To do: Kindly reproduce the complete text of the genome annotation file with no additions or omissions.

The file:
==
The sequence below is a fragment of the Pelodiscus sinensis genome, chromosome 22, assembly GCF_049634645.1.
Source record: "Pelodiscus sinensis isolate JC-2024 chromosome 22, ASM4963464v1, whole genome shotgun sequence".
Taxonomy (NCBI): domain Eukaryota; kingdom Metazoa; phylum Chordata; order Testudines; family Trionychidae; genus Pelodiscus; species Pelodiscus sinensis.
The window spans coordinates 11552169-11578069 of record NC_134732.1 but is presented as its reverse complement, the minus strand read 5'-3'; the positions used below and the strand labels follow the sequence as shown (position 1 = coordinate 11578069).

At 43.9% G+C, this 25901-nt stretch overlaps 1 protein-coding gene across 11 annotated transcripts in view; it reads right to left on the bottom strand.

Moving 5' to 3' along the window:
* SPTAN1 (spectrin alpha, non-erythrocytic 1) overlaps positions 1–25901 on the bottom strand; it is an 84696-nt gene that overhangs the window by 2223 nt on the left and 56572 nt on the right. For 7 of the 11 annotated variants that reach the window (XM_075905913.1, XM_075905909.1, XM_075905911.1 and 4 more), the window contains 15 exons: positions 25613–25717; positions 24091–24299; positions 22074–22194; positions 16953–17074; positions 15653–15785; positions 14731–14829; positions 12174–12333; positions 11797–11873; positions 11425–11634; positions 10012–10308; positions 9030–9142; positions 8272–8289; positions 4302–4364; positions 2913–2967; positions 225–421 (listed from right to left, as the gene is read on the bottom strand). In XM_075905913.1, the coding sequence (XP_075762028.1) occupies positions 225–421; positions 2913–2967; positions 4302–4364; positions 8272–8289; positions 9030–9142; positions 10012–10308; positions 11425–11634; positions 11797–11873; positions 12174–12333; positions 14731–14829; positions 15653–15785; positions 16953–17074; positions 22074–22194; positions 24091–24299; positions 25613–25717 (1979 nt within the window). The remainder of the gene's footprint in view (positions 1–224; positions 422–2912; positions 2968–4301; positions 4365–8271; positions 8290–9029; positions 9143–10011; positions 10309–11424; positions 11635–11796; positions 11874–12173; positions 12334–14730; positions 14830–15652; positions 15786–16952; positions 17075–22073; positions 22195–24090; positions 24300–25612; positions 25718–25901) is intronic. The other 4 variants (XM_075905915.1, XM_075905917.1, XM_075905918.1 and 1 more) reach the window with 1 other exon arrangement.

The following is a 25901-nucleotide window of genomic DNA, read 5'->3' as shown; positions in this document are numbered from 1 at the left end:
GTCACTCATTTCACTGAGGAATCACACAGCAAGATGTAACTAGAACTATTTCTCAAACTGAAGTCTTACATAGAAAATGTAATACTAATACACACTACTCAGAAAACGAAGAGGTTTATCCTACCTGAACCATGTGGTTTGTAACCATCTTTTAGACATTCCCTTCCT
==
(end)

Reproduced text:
The sequence below is a fragment of the Pelodiscus sinensis genome, chromosome 22, assembly GCF_049634645.1.
Source record: "Pelodiscus sinensis isolate JC-2024 chromosome 22, ASM4963464v1, whole genome shotgun sequence".
Taxonomy (NCBI): domain Eukaryota; kingdom Metazoa; phylum Chordata; order Testudines; family Trionychidae; genus Pelodiscus; species Pelodiscus sinensis.
The window spans coordinates 11552169-11578069 of record NC_134732.1 but is presented as its reverse complement, the minus strand read 5'-3'; the positions used below and the strand labels follow the sequence as shown (position 1 = coordinate 11578069).

At 43.9% G+C, this 25901-nt stretch overlaps 1 protein-coding gene across 11 annotated transcripts in view; it reads right to left on the bottom strand.

Moving 5' to 3' along the window:
* SPTAN1 (spectrin alpha, non-erythrocytic 1) overlaps positions 1–25901 on the bottom strand; it is an 84696-nt gene that overhangs the window by 2223 nt on the left and 56572 nt on the right. For 7 of the 11 annotated variants that reach the window (XM_075905913.1, XM_075905909.1, XM_075905911.1 and 4 more), the window contains 15 exons: positions 25613–25717; positions 24091–24299; positions 22074–22194; positions 16953–17074; positions 15653–15785; positions 14731–14829; positions 12174–12333; positions 11797–11873; positions 11425–11634; positions 10012–10308; positions 9030–9142; positions 8272–8289; positions 4302–4364; positions 2913–2967; positions 225–421 (listed from right to left, as the gene is read on the bottom strand). In XM_075905913.1, the coding sequence (XP_075762028.1) occupies positions 225–421; positions 2913–2967; positions 4302–4364; positions 8272–8289; positions 9030–9142; positions 10012–10308; positions 11425–11634; positions 11797–11873; positions 12174–12333; positions 14731–14829; positions 15653–15785; positions 16953–17074; positions 22074–22194; positions 24091–24299; positions 25613–25717 (1979 nt within the window). The remainder of the gene's footprint in view (positions 1–224; positions 422–2912; positions 2968–4301; positions 4365–8271; positions 8290–9029; positions 9143–10011; positions 10309–11424; positions 11635–11796; positions 11874–12173; positions 12334–14730; positions 14830–15652; positions 15786–16952; positions 17075–22073; positions 22195–24090; positions 24300–25612; positions 25718–25901) is intronic. The other 4 variants (XM_075905915.1, XM_075905917.1, XM_075905918.1 and 1 more) reach the window with 1 other exon arrangement.

The following is a 25901-nucleotide window of genomic DNA, read 5'->3' as shown; positions in this document are numbered from 1 at the left end:
GTCACTCATTTCACTGAGGAATCACACAGCAAGATGTAACTAGAACTATTTCTCAAACTGAAGTCTTACATAGAAAATGTAATACTAATACACACTACTCAGAAAACGAAGAGGTTTATCCTACCTGAACCATGTGGTTTGTAACCATCTTTTAGACATTCCCTTCCT